[extropy-chat] [>Htech] Research question

Eugen Leitl eugen at leitl.org
Fri Sep 8 20:19:11 UTC 2006

On Thu, Sep 07, 2006 at 02:19:59PM -0400, pjmanney wrote:

>    What would theoretically destroy nanobots?  I guess the more specific

The question is rather: what would allow them to function?
The medical kind would have to be equipped with multiple
safeguards (think PAL), in order to be licensed. This is even more true
for anything which can live and multiply in the environment.
In fact, if you have the latter, your environment have to
be divided into compartments, each heavily instrumented with
diagnostic and enforcement gear. The real toner wars 
wouldn't be anything as benign as you read in once-trendy
science fiction novels.

>    question would be: what disassembles diamondoid nanostructures at an
>    atomic level and reverts them back to harmless carbon atoms?  Or

If you have a runaway self-rep nanoinfestation in the environment,
and have no nanocountermeasure, you're fucked. There's nothing you can
do. The ecology is a goner. If you have a bunch of nanomachines
under controlled conditions, there are many ways. Immobilize them
by foam. Wash them down from the air, if you can. Use complementary
designer nanowidgets to plug their intake and generally foul up
the works. Derive them of sunlight, if they're phototrophs. 
If they're driven by fuel oxidation, derive them of air. Derive 
them of fuel, if you can (not an option, if they've got fuel
vesicles). Roast them (but take care to not make them ride up on convection
streams -- this is the major reason why nuking is a bad idea). 
Attack them with corrosive chemicals (fuming nitric/hydrofluoric
acid is tough). Irradiate them with a massive dose of radiation.
Depending on their design, the things have many vulnerabilities.

You will notice that none of this is practical outside of controlled
(laboratory/cleanroom) conditions. Friendly fire is extremely severe.
This is why you need really aggressive yet very selective nanocavalry 
if you're not in control (the bad guys won't give you any favors, so
assume you're not in control). 

If this sounds bad, it's because it is. It's about the nastiest
form of warfare I can imagine, save of melting this planet's crust.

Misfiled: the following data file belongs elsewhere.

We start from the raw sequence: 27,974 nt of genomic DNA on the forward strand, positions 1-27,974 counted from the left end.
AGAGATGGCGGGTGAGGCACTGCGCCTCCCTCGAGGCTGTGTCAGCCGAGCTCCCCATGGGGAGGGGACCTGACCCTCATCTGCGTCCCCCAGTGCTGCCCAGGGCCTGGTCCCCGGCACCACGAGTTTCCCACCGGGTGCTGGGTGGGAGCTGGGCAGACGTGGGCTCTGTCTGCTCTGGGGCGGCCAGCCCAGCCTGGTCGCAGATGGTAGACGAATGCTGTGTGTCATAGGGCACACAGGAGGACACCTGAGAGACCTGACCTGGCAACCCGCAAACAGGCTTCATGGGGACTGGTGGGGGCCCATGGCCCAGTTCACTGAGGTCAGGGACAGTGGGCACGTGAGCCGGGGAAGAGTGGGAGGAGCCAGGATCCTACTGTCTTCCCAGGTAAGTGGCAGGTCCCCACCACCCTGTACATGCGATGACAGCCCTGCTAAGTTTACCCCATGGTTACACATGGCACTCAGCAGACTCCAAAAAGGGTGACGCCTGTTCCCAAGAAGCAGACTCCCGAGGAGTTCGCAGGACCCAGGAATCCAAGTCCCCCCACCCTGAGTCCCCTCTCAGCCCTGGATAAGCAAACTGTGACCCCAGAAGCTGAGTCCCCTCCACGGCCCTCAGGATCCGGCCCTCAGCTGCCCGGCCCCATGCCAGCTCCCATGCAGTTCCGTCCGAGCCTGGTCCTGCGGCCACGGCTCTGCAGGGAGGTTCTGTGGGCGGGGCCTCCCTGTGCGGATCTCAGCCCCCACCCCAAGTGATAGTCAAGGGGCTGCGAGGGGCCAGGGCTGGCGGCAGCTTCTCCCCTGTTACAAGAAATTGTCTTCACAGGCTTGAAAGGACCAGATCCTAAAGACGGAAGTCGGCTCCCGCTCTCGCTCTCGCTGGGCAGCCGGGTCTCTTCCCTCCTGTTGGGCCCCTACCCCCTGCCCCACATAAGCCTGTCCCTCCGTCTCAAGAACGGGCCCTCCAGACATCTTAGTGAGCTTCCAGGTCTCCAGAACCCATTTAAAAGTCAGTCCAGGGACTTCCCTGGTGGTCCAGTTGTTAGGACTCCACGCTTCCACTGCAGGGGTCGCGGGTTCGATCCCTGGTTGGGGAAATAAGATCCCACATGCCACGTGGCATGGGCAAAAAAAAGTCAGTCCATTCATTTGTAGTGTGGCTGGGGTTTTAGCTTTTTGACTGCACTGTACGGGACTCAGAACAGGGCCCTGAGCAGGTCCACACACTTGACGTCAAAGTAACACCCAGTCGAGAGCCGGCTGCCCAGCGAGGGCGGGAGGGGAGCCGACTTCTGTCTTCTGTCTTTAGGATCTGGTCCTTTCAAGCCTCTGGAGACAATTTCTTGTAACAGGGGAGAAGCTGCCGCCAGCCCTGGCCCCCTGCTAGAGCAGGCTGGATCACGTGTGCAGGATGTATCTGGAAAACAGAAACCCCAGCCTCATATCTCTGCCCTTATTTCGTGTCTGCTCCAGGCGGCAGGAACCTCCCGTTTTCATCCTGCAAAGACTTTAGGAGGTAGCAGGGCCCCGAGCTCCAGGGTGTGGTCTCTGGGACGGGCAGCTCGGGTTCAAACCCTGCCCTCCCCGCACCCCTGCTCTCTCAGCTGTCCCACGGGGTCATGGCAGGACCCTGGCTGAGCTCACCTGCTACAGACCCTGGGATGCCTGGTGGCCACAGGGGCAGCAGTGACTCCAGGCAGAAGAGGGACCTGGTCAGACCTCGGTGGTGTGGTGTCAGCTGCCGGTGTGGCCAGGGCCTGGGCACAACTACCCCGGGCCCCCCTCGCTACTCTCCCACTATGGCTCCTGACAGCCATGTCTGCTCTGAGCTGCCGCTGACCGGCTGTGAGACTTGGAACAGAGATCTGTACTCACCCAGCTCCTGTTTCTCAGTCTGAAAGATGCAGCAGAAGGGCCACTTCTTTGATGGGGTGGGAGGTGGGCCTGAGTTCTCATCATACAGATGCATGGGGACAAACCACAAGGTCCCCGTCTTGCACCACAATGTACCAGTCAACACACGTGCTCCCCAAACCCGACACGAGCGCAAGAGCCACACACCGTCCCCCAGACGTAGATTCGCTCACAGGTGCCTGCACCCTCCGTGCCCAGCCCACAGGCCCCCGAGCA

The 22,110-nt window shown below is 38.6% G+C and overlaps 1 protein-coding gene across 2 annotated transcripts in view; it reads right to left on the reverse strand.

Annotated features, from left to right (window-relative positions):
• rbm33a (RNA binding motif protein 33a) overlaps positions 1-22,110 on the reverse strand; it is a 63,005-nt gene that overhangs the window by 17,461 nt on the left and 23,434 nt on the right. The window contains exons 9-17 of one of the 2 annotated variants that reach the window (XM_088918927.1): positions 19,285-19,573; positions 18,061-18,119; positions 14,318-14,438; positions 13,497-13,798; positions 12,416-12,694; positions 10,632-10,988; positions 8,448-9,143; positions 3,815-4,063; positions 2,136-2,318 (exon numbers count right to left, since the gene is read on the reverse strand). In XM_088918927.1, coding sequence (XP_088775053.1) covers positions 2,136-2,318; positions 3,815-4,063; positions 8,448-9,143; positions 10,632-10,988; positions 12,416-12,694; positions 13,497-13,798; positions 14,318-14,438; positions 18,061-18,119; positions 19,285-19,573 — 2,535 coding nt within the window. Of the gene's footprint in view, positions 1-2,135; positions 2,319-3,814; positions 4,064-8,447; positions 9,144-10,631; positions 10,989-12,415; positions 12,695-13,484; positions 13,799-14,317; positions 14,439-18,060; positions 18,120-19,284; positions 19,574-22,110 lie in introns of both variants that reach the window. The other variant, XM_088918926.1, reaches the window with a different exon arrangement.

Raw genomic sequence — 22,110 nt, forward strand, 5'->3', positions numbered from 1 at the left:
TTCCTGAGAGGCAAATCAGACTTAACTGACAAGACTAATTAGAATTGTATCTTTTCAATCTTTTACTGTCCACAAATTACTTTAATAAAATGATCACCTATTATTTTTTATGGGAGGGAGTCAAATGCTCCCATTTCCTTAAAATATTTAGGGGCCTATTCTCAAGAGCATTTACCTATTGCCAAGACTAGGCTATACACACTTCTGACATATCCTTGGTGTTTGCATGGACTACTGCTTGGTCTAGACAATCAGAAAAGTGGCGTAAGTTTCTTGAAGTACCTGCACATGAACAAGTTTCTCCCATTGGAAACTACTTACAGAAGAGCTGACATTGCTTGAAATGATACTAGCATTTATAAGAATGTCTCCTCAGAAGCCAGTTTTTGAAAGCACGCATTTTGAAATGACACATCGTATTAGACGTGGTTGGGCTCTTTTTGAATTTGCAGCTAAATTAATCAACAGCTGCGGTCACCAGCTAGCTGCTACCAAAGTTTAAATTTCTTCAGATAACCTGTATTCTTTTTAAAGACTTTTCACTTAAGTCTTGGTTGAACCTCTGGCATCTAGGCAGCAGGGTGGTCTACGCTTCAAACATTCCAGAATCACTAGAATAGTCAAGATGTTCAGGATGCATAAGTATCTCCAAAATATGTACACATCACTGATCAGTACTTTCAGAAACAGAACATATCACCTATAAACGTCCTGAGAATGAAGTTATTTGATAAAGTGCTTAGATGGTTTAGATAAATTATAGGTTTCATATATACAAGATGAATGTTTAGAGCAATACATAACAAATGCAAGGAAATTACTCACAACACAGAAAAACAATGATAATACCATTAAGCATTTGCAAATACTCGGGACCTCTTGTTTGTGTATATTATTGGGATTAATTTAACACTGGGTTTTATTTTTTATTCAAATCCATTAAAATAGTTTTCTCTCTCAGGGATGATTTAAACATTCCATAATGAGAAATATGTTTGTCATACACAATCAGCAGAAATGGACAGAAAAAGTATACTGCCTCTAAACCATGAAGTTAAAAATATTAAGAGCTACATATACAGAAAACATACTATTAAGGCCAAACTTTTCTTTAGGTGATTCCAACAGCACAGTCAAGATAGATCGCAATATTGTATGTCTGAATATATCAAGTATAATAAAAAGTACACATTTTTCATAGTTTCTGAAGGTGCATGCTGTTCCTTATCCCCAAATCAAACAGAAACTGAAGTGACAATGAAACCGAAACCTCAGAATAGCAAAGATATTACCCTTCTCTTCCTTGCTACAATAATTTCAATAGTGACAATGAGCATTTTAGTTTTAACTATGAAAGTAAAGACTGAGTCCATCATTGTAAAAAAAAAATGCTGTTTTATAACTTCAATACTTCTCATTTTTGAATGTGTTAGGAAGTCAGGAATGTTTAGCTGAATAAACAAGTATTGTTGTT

>    simply screws with them enough to render them
>    neutral/inactive/harmless?  To give you some possibly
>    important detail, these are medicinal bots and would be used
>    internally in the brain.  They would need to pass the blood/brain

If they're inside, and won't listen to commands, and you don't
have nanocountermeasure to get in, and terminate them in situ,
you're fucked.

>    barrier after ingestion.  And there are a whole lot of them.  I don't
>    want to say anymore in a public posting, since all my postings seem to
>    be accessible on Google lately!  [What's that about???]  If you have

That's not a bug, it's a feetchur. The mailman archives are web-visible,
and indexed by web crawlers.

>    any questions that I can answer with more specifics, that will lead to
>    a better overall answer, please email me privately.
>    Crichton used the magnet gag in Prey.  Therefore, I'd like to avoid
>    that if I can.  Hell, I'm not even sure that made a whole lot of
>    sense!  But a lot in that book didn't make a whole lot of sense.
>    [Just so you all know upfront, I am not demonizing nanotech.  I am no
>    Crichtonesque technoscold.  I have good people and bad people and they
>    are both using nanotech.  Guns don't kill people.  People kill
>    people...]
>    Consider your assistance a step toward popularizing the H+ meme.
>    Anyone who nails it gets a big, wet, sloppy thank you in the
>    acknowledgements!  (There are a few of you in there already, BTW.)
>    Thanks for your help!

Eugen* Leitl <a href="http://leitl.org">leitl</a> http://leitl.org
ICBM: 48.07100, 11.36820            http://www.ativel.com
8B29F6BE: 099D 78BA 2FD3 B014 B08A  7779 75B0 2443 8B29 F6BE
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